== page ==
No answer. Gotta bring Dog back to the Land of the Living.

What's the Latest Sports Buzzword that will get his attention the fastest?


"Thought that might do the trick, Dog. This word, in its current usage on the street and on high school and college campuses and professional locker rooms, has nothing to do with sexual preference. Confusion over it is what led to a brawl between heavyweight champs Lewis and Rahman on the set of ESPN's Up Close recently. Host Gary Miller asked why Rahman was questioning Lewis' sexuality, because Rahman had said an act of Lewis seemed gay to him. Lewis, a Brit of Caribe extract, who wouldn't know the latest American slang if it tapped him on the shoulder and said, "Ullo," took the bait and said, "Yes, why are you?" Not stopping to think that if a boxer wants to call another boxer a homosexual, his word of choice won't be gay.

Rahman Lewis and Gary Miller
When Lennox Lewis didn't understand Hasim Rahman's use of the word "gay," all hell broke loose on the set of ESPN's "Up Close."
"Rahman said he wasn't speaking about Lewis' sexuality -- he was saying what Lewis had done just seemed gay to him, and then Rahman shrugged. No biggie. No comprendo, on the part of Lewis. He might or might not be a master boxer, he might or might not know much about American slang, but he sure as heckfire no doubt ain't much of a wrestler. Andy Kaufman might have pinned Lennox Lewis. Rahman had no worries. Not yet, anyway. In a slang sense, Rahman didn't mean the kind of harm Lewis thought he did.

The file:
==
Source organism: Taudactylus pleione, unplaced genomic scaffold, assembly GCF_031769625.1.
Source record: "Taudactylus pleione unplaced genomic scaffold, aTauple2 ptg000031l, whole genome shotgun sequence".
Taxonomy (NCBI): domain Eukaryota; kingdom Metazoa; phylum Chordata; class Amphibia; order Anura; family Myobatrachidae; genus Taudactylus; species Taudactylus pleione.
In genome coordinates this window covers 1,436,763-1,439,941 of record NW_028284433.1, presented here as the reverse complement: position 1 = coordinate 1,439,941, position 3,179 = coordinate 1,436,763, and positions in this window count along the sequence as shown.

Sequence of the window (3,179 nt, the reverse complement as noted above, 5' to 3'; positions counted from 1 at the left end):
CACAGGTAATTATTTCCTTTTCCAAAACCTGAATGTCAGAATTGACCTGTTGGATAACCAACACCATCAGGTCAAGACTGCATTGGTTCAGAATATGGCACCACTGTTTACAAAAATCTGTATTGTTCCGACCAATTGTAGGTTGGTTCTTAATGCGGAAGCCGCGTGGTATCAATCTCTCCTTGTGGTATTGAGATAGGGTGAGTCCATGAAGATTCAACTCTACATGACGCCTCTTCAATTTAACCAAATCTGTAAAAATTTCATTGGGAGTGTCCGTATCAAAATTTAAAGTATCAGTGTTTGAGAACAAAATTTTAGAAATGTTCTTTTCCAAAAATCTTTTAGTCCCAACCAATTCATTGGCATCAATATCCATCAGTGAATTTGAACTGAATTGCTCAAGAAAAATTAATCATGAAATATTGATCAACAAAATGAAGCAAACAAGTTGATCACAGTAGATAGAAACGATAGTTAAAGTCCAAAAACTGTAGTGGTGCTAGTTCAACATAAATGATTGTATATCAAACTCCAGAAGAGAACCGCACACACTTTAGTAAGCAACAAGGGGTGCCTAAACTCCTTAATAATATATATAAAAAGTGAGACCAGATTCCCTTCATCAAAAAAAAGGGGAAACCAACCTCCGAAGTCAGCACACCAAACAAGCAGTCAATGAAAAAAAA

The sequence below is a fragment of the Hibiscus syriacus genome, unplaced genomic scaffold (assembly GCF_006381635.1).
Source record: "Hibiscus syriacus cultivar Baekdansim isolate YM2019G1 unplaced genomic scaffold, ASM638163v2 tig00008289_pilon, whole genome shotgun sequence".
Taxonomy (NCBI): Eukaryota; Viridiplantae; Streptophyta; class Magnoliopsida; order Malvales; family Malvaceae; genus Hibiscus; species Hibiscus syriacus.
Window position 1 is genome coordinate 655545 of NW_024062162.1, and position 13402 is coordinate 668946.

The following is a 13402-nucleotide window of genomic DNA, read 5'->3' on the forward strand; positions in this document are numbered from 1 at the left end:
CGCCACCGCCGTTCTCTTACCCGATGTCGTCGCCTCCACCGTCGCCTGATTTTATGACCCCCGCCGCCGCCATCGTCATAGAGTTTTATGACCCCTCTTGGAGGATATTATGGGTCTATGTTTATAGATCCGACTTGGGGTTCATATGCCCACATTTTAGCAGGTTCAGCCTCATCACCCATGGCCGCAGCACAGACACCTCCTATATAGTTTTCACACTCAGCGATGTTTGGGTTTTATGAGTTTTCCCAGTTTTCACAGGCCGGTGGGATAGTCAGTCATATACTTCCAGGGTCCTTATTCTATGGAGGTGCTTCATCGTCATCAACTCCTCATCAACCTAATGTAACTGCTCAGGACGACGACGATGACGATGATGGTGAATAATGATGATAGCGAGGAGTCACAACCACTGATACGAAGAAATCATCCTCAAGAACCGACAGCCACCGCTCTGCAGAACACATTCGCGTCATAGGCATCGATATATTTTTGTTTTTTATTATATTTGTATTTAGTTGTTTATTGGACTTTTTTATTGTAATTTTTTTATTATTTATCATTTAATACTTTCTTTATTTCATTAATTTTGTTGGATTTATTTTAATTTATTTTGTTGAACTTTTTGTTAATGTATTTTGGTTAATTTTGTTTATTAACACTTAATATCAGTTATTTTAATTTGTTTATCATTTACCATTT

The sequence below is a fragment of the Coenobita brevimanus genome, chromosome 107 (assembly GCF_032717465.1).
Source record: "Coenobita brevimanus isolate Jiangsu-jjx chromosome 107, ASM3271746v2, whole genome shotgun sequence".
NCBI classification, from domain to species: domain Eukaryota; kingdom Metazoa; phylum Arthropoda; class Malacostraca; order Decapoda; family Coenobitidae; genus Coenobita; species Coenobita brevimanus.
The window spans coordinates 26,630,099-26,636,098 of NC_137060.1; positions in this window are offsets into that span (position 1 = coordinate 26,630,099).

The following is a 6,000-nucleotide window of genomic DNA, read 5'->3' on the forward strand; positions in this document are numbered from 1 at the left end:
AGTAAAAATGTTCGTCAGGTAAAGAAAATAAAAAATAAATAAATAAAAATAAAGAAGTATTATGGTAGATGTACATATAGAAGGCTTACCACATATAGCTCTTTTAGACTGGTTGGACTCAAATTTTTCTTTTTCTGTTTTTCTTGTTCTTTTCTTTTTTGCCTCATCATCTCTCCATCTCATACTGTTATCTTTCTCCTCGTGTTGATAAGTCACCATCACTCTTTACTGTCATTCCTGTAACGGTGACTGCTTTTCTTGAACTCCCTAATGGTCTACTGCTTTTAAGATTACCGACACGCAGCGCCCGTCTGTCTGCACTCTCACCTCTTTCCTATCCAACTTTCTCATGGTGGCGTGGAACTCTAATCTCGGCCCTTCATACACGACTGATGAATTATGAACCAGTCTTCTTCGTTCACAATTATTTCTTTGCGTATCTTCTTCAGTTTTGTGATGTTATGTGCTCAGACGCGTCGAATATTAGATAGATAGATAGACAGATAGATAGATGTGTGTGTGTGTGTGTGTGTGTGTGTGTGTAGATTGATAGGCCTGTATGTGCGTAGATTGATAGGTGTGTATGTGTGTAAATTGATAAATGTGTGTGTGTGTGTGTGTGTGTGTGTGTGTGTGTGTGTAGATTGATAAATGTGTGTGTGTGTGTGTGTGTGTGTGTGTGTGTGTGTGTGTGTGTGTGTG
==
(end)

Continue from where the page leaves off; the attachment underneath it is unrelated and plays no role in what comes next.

"And since the word gay already has been taken over to mean 'homosexual,' and not 'a happy and carefree state,' as it originally meant, or 'the middle name of former Grambling football coach Eddie Robinson,' as it also was first, then no real and final claim can be staked to the word -- or any word, for that matter.

"And so, to today's hip youth, gay means a thing is too kitschy, or awkward, or maybe frivolous. I'm not really sure what they mean by it, but it's something like that. Don't you agree, Dog?"

"Step off, Dub. You ain't telling it right. Look, Page 2 readers, gay don't mean gay, like homosexual gay; like calling people 'sissy' or nothing; gay means kinda polyester, kinda like, unhip, not down ..."

I smiled. Dog was back. "You mean frivolous, or kitschy, don't you, Dog?"

"No, I don't mean ... whatever it was you just said. I mean when these young dudes and honeys like Rahman say a thing is gay, they ain't talking about nothing sex-you-all. Now, sex, they call that ..."

"They do? Where've I been? I thought having sex was called ..."

"Knocking boots is old and played, Dub. Don't nobody say knocking boots no more."

"Getting busy either?"